Paul Maurice, Sami Niku, Winnipeg Jets

3 Fixes for the Winnipeg Jets

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While there are many teams for whom a tight first-round playoff series would be considered a step forward, for the Winnipeg Jets, their early ouster in the postseason can only be viewed as a failure.

A team once hyped up by The Hockey News as the 2019 Stanley Cup winner, and who seemed to be living up to that hype after an excellent 2017-18 season, the Jets suddenly and dramatically fell flat on their faces after January 1. While the playoffs weren’t a total disaster, the early exit coupled with the poor regular-season finish and a growing trend of third-period faceplants left a bad taste in fans mouths.

While some fans may be questioning their faith in the Jets, however, it’s worth remembering that the Jets are only one year removed from the team getting within three wins of the Stanley Cup Final. On paper, the team is not drastically different, so what changed? And more importantly, what can the team change now to get back to their winning ways?

Bryan Little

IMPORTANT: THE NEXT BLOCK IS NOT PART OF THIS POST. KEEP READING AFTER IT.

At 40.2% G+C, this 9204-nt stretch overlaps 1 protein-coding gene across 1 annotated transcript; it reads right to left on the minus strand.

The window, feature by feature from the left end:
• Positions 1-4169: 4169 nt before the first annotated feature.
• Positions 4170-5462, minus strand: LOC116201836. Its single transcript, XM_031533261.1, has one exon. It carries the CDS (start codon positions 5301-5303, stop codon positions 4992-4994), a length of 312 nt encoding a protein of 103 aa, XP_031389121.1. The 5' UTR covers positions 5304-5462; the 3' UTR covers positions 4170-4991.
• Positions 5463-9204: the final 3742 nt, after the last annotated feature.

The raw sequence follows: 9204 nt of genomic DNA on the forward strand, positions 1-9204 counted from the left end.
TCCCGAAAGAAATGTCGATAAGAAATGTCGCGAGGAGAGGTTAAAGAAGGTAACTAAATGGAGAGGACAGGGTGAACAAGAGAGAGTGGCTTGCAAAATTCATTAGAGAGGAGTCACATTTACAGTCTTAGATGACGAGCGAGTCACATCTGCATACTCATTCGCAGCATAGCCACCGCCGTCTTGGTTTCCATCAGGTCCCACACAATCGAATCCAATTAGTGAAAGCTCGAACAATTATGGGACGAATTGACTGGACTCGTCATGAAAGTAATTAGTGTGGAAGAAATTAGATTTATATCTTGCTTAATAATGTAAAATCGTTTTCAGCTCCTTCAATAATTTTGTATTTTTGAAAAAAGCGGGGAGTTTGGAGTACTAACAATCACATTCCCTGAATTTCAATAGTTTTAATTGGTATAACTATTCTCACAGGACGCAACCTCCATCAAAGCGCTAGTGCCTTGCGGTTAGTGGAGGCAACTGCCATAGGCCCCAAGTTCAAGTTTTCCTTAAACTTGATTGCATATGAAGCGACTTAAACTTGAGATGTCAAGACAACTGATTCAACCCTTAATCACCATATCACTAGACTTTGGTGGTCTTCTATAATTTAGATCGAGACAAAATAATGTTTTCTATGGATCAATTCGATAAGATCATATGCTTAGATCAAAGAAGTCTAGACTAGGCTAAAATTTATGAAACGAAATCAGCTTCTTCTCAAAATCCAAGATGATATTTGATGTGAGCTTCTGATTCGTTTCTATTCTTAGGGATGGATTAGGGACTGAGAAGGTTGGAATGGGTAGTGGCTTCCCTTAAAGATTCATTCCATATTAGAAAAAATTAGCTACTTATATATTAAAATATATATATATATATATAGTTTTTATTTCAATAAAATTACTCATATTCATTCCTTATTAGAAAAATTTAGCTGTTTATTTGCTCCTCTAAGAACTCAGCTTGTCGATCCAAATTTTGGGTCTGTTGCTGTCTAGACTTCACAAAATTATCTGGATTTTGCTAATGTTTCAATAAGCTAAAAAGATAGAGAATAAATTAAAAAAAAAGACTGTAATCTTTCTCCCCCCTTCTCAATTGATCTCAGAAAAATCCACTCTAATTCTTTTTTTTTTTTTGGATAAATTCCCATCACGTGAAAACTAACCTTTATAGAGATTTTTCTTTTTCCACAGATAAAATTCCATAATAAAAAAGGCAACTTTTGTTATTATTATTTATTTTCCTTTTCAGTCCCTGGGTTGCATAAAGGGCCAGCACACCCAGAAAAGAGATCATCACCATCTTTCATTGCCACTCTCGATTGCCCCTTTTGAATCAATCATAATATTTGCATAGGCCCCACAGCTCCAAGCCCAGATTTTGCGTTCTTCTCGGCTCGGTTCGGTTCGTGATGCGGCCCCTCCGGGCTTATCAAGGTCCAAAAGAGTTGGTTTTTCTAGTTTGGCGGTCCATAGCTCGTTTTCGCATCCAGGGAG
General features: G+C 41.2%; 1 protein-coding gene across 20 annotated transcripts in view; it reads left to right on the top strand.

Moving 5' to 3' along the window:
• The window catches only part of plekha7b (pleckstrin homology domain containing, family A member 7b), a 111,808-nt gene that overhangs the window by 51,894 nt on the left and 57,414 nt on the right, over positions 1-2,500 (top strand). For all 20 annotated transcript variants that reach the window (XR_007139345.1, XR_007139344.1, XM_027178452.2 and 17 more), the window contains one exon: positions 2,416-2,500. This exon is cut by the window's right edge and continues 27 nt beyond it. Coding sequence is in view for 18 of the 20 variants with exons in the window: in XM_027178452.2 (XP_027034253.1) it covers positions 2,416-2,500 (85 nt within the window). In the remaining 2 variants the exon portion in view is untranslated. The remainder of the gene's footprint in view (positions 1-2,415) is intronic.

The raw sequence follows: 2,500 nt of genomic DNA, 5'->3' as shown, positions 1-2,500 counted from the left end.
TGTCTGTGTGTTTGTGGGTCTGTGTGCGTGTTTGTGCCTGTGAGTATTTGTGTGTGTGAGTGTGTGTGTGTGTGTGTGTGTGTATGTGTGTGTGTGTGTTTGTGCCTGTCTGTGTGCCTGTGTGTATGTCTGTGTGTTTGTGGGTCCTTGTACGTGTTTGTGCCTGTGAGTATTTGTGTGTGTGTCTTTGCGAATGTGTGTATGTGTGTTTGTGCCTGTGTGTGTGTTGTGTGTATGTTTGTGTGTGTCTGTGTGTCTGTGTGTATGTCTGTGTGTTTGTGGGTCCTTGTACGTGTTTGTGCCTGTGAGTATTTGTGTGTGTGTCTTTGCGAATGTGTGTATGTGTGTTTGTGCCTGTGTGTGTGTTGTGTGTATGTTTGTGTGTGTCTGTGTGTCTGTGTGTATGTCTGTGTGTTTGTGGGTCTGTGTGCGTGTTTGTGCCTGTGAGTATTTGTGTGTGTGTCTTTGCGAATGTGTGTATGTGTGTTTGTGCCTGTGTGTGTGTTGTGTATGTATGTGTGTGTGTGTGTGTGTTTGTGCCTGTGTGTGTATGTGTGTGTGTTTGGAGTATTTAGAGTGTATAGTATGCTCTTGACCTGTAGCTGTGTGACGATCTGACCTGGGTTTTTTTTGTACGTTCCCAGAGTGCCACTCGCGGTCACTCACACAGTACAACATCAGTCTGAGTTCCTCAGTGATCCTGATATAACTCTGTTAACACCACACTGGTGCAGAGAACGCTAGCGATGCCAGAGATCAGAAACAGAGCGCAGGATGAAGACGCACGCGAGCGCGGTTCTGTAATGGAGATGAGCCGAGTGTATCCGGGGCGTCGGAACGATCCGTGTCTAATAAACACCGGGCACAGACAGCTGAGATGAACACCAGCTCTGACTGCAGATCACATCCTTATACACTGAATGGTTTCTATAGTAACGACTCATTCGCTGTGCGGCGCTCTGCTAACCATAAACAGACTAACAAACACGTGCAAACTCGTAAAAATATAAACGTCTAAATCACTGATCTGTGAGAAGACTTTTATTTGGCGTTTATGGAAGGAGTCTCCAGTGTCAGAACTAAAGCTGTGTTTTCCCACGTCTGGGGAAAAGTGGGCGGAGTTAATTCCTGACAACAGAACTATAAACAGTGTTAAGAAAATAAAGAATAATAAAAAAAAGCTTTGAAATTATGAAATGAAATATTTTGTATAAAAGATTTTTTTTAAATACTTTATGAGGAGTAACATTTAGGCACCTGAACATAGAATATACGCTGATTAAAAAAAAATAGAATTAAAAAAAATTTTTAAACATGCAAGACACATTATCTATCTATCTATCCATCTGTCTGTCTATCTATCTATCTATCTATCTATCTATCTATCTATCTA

A quick playoff exit left both the Winnipeg Jets and their fans dejected after the previous season had yielded so much optimism (Photo by Dilip Vishwanat/Getty Images)

Limiting the Jets’ woes to only three key issues is a bit reductionist but, for the sake of keeping this shorter than a master’s thesis, we’ll look at three relatively simple (if not necessarily easy) changes the Jets can make to better the team next season, and hopefully contend again.

1: Improve the Defense, Especially the Left Side

By the end of the 2018-19 season, the Jets’ defense no longer seemed like the strong point many once thought it was. Injuries during the campaign had a great deal to do with this, but the fact is their defense was a problem for much of the season.

On the surface, this may seem like a simple enough fix, but the situation is complicated by factors like Jacob Trouba’s need for a new contract. Trouba should be a huge priority for the Jets this offseason, whether they decide to trade him or sign him long-term.